The relative rarity of a written corpus is due essencially to the decided « francisation » of the major urban and cultural centers in the francoprovençale region, among them Lyon, Geneva, and Grenoble.

Generally called a « patois », it was for a long time had a low social level, just as the other dozens of patois which comprise the linguistic wealth of France.

The disappearance of this languages is advanced in France and in switzerland (except, perhaps in the isolated areas of the the canton of Valais), although it may be maintained in n Val d'Aoste for political and historic reasons. Nonetheless, this « patois » (also called thus by the valdôtains themselves) is in considerable decline in Aoste and in the valley of Doire baltée ; it is more precariously maintained in the areas of the less cosmopolitan lateral vallies (Cogne, Champorcher, Valsavaranche…), where the idiom is participating in a certain revival, in the tradition of Émile Chanoux.

History

In 1873, the linguist Ascoli defined francoprovençal in these terms  : « J'appelle franco-provençal un type linguistique qui réunit, en plus de quelques caractères qui lui sont propre, d'autres caractères dont une partie lui est commune avec le français et dont une autre lui est commune avec le provençal, et qui ne provient pas d'une tardive confluence d'éléments divers, mais au contraire atteste de sa propre indépendance historique, peu différente de celle par lesquelles se distinguent entre eux les autres principaux types romans [I call franco-provencal a type of language which brings together, together with characteristics which are its own, some characteristics of which a part it has in common with french and the other part of which it has in common with provencal, and which is not due to a late confluence of diverse elements, but on the contrary attests to is own independent history, little differeent than those by which it distinguishes itself among the principal romance languages]». Historically it has to do with three quarters of the territories defined as making part of the ancient pre-roman Allobrogie.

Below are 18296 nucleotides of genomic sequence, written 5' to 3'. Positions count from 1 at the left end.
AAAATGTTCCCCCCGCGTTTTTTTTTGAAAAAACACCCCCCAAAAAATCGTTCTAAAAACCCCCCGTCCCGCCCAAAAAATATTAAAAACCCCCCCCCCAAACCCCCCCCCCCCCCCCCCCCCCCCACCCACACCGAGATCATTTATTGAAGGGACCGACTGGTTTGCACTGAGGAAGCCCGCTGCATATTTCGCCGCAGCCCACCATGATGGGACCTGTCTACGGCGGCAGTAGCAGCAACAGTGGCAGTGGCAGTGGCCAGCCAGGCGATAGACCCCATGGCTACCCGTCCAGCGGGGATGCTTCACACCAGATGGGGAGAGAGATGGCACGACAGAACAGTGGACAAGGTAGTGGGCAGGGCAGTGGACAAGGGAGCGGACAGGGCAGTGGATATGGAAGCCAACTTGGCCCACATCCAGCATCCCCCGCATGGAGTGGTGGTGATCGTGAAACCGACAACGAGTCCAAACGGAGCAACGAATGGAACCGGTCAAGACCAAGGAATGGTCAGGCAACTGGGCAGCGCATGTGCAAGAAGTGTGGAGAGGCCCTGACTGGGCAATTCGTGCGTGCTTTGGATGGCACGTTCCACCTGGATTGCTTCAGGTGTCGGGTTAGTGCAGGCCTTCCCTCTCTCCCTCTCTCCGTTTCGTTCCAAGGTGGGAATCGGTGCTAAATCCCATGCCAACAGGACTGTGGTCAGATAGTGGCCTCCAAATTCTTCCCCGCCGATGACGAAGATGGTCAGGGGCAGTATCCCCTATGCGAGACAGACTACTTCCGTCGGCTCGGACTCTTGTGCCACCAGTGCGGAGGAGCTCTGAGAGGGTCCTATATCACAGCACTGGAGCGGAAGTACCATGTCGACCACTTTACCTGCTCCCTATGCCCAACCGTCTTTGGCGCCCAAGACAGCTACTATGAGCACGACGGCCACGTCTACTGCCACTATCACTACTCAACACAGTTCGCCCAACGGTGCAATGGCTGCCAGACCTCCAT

These languaages are often attested since the 12th century, but are seldom written and remain above all an oral vehicle. In the 13th century with the abandonment of latin as a common language, appeared the first official texts which were acts of notaries and witnesses. There is however at least one long text from the 13th century written in francoprovençal lyonnais namely the Vie de sainte Béatrice d'Ornacieux by Marguerite d'Oingt from which here is an excerpt:

« § 112 : Quant vit co li diz vicayros que ay o coventavet fayre, ce alyet cela part et en ot mout de dongiers et de travayl, ancis que cil qui gardont lo lua d'Emuet li volissant layssyer co que il demandavet et que li evesques de Valenci o volit commandar. Totes veys yses com Deus o aveyt ordonat oy se fit. »

List of arpitan dialects

Bibliography

  • Certains textes valdôtains ont été collectés dans le recueil « Tobie de Brissogne » aux éditions Musumeci, Quart (AO).
  • « Manuel pratique de philologie romane » Pierre Bec (Ed. Picard, Paris 1971), ébauche, p. 357 et seq., a philological analysis of francoprovençal. The alpin dialects have been particularly studied by
  • « Atlas linguistique et ethnographique du Jura et des Alpes du nord » (ALJA), Gaston Tuaillon, co-auteur, avec Jean-Baptiste Marti (éditions du CNRS). Gaston Tuaillon is also the author of numerous articles and monographs (cf. savoyard).

Also see

Internal Links

External links


de:Franko-Provenzalische Sprache

fr:Arpitan pl:Język franko-prowansalski pt:Franco-Provençal wa:Francoprovinçå